Publishers Are Using Fewer Sell-Side Vendors

Ad sellers and buyers alike are dropping vendors to reduce fees

Like their advertiser brethren, publishers are culling their programmatic vendors.

Ad tracking firm Pathmatics analyzed the biggest 500 US publishers in its system and found that the number of sell-side vendors these publishers use per month—including supply-side platforms (SSPs), ad networks and ad exchanges—declined 26% over the past two years. In June 2016, publishers used 7.7 vendors per month to sell their programmatic inventory, compared with 5.7 vendors as of June 2018.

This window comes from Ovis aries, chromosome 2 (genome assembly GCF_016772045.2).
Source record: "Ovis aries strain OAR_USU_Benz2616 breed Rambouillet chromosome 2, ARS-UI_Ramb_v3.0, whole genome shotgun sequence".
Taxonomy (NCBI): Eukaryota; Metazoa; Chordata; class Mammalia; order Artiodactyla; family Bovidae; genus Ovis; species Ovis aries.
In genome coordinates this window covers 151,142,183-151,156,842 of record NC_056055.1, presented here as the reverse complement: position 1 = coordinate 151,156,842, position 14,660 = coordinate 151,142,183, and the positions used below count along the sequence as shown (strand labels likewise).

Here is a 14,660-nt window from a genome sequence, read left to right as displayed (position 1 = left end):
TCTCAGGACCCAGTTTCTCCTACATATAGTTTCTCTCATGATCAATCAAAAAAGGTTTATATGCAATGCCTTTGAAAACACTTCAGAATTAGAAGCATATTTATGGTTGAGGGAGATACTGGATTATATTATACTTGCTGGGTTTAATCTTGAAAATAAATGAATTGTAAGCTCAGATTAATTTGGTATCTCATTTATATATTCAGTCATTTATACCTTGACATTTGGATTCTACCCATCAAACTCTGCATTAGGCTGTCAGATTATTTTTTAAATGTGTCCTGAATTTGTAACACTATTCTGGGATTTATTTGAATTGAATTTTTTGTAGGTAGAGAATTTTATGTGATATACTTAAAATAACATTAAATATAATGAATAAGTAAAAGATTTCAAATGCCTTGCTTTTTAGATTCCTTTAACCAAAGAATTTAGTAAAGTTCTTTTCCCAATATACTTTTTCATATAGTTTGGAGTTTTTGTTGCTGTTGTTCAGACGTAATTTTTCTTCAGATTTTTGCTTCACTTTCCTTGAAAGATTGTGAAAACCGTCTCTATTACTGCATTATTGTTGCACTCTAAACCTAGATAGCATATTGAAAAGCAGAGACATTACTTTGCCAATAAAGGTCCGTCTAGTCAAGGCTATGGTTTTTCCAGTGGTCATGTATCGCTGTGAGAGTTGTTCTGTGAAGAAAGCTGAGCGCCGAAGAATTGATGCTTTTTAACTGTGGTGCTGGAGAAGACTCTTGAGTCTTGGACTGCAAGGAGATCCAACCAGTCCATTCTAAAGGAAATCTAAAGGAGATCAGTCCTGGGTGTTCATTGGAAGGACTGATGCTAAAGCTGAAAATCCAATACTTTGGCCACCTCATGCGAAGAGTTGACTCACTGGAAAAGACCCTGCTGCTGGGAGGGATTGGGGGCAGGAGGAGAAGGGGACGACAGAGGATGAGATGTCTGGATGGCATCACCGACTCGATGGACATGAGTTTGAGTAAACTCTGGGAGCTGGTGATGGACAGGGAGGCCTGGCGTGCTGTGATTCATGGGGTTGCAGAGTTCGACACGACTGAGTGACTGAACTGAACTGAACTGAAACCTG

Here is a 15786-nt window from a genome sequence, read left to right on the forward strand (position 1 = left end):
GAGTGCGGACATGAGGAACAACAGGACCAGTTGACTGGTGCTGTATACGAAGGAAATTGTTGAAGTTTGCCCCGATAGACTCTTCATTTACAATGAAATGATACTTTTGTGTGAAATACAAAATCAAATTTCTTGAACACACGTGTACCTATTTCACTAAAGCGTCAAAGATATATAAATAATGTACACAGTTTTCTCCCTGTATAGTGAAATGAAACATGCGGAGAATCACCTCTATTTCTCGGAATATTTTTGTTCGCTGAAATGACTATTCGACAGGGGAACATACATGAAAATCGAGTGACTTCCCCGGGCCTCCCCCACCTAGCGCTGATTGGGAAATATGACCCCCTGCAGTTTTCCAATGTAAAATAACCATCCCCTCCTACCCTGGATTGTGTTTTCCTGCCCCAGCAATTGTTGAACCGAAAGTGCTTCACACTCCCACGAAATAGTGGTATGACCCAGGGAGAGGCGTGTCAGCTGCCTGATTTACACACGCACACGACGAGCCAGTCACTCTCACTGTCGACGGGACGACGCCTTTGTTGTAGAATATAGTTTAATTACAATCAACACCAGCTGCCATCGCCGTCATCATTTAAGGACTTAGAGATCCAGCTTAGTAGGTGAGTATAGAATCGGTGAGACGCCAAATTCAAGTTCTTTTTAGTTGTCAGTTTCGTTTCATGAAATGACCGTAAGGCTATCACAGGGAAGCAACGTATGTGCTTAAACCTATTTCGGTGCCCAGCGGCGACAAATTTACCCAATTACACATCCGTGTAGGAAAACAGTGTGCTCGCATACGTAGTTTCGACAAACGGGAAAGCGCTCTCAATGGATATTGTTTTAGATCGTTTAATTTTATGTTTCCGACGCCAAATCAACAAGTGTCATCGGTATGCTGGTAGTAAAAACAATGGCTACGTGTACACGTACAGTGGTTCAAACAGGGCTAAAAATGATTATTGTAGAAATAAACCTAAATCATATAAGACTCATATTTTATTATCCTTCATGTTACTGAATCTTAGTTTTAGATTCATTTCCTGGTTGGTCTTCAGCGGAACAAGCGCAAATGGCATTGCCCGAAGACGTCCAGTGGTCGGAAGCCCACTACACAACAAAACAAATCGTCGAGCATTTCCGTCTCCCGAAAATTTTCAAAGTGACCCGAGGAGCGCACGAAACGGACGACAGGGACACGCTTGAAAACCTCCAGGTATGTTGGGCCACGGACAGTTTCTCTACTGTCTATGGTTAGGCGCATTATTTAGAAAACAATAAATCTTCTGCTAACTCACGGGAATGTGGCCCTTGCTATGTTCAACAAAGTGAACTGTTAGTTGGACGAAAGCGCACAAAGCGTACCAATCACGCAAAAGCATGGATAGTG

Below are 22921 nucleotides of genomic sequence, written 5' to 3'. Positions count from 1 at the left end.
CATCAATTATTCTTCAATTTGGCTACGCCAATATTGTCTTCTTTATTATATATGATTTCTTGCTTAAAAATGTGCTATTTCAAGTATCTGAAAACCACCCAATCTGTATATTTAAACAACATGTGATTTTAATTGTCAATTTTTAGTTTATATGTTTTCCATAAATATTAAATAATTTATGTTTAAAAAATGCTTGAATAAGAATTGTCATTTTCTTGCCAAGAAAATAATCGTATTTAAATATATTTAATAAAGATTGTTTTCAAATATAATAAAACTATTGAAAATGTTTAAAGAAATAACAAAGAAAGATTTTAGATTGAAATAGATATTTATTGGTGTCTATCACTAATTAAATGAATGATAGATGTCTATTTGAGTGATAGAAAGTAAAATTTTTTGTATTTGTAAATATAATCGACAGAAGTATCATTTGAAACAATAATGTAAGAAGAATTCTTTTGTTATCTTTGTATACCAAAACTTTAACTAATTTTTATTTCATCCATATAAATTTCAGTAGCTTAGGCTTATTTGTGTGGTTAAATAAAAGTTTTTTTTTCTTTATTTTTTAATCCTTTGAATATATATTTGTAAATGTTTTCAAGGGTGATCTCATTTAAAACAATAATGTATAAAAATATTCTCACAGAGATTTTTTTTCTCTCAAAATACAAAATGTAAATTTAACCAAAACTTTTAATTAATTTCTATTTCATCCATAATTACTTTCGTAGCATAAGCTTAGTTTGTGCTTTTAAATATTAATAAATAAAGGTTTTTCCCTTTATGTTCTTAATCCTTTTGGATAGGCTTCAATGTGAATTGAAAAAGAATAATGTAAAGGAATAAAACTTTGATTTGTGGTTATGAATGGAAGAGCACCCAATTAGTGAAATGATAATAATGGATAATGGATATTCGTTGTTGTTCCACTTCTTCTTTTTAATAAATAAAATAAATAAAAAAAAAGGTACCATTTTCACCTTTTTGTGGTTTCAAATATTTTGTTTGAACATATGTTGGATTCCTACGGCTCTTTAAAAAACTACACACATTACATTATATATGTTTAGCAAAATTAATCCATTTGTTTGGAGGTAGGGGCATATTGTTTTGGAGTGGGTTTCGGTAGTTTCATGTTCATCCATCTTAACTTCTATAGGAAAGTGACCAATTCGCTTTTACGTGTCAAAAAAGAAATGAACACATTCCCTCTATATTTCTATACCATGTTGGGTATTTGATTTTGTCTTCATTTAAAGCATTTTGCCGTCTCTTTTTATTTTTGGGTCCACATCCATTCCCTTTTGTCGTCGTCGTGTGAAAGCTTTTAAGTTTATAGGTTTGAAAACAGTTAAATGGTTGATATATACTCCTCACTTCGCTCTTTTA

There is a similar trajectory occurring on the buy side. Pathmatics analyzed the top 100 advertisers on its platform and found that the number of demand-side platforms (DSPs) these advertisers use declined about 40% between January 2016 and April 2018. Advertisers used to run at least 1% of their ad spent through about seven DSPs per month, but now they use just about four DSPs per month.

Publishers are reducing SSPs at a time when concerns about ad tech taxes are high in the ad industry. To bring more clarity around opaque pricing, some publishers have taken their vendors to court while others gripe to the press about ad tech trickery.

After auditing the programmatic ecosystem in May, GroupM estimated that on average, DSPs and SSPs each take about a 10% cut of the ad spend flowing through their platforms. Getting rid of SSPs reduces competition for ad impressions, but this trade-off is worth it for publishers who wish to skirt vendors with high margins as well as those looking to reduce the amount of ad tags on their page to improve page speed.